Ezekiel Ansah got his first sack of the year. Anthony Zettel got the first of his career. But beyond that, it was a pretty quiet day from the defensive line. Eli Manning had a pretty comfortable day in the pocket, while the Giants racked up 114 rushing yards on the day, their third highest total of the season. The defensive line wasn’t egregiously bad in their play, but aside from the two sacks, they didn’t really make their presence felt.
Tahir Whitehead may have had his best career game as a Lion on Sunday. His 12 tackles easily led the team and according to Pro Football Focus he had six “stops” and didn’t allow a reception over four yards.
DeAndre Levy posted eight tackles of his own, but his play was a little more up and down. At times, Levy looked like his former self, but too often I saw him out of position or fooled by play-action or screens. That’s unlike Levy, though I think he’s probably still shaking off the rust. The fact that he saw the field more against the Giants is a promising sign in and of itself.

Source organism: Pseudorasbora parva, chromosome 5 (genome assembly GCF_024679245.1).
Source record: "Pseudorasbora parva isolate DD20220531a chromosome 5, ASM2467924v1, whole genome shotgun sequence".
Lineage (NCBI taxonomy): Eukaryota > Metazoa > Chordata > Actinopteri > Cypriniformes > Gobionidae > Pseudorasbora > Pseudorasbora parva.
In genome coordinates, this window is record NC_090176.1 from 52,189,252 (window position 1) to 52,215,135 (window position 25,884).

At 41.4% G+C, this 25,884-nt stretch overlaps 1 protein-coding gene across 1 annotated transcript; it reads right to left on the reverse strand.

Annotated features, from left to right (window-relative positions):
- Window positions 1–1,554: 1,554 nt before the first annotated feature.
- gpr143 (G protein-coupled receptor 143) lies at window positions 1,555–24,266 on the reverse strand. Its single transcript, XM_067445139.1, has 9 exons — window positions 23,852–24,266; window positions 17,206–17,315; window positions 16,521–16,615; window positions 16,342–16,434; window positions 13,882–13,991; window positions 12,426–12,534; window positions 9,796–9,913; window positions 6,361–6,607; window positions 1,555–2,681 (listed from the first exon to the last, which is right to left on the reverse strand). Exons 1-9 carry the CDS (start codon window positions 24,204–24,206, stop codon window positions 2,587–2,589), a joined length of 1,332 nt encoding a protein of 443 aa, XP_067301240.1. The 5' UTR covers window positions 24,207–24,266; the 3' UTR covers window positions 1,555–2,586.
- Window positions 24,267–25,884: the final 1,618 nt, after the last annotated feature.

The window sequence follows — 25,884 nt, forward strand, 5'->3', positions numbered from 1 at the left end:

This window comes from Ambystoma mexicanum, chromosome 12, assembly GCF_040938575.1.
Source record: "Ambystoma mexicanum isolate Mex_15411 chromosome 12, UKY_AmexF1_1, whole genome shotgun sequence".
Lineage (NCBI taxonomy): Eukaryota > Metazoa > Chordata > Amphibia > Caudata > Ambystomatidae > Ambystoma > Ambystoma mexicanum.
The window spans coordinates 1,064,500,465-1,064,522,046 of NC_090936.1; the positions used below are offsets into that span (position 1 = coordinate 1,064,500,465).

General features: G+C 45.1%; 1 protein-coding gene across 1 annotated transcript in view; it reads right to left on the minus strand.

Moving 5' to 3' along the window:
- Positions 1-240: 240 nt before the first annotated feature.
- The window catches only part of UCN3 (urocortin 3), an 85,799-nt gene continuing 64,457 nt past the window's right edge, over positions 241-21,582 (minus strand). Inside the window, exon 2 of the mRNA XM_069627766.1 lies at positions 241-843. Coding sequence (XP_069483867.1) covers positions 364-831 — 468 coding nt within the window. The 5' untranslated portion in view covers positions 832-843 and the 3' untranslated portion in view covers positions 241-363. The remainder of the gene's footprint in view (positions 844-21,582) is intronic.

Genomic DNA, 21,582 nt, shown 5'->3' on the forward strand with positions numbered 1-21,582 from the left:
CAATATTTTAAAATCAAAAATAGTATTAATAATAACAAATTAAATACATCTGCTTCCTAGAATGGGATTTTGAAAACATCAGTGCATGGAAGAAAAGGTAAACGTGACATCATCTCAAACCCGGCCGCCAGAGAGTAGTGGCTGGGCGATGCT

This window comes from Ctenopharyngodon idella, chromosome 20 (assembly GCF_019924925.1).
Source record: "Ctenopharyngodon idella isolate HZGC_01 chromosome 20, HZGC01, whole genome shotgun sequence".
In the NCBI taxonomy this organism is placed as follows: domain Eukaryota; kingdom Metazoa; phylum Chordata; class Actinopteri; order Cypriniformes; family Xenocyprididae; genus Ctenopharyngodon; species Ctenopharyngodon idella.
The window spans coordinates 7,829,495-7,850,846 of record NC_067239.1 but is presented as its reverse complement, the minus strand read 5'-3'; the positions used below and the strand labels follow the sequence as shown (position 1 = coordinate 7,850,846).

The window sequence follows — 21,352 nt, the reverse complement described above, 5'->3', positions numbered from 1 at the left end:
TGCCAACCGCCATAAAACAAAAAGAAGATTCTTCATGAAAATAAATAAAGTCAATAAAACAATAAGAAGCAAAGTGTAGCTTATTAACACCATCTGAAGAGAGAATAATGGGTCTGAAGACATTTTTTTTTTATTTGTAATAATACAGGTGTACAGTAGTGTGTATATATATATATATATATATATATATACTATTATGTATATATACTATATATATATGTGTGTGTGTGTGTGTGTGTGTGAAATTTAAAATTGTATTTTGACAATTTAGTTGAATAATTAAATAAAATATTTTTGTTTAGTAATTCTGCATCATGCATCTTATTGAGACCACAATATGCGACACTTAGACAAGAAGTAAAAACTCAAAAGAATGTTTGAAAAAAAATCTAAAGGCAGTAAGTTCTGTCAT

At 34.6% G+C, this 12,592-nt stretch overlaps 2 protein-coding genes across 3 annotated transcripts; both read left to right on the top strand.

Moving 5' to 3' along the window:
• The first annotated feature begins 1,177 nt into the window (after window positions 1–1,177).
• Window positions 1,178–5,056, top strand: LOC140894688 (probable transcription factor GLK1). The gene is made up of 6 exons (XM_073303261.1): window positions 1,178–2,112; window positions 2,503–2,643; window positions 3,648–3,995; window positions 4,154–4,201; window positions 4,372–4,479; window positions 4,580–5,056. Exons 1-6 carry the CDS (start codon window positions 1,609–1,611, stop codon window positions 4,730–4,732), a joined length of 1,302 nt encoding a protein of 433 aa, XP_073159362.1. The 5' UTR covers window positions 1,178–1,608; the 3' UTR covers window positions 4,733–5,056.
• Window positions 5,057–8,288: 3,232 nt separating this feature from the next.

When your top cornerback goes out early in the game, it’s hard for any team to keep its head above water. Losing Darius Slay for this defense was huge, especially when Detroit was forced to rely heavily on the unproven Asa Jackson. Odell Beckham Jr. didn’t quite go off against the Lions secondary, but he came up with a few huge receptions in the fourth quarter, and that’s what put the game out of reach for good. They tried Johnson Bademosi, they tried Jackson, and even a little Nevin Lawson. Nothing worked, and Manning left the game having completed 71.4 percent of his passes for a 115.3 passer rating.
Special teams: B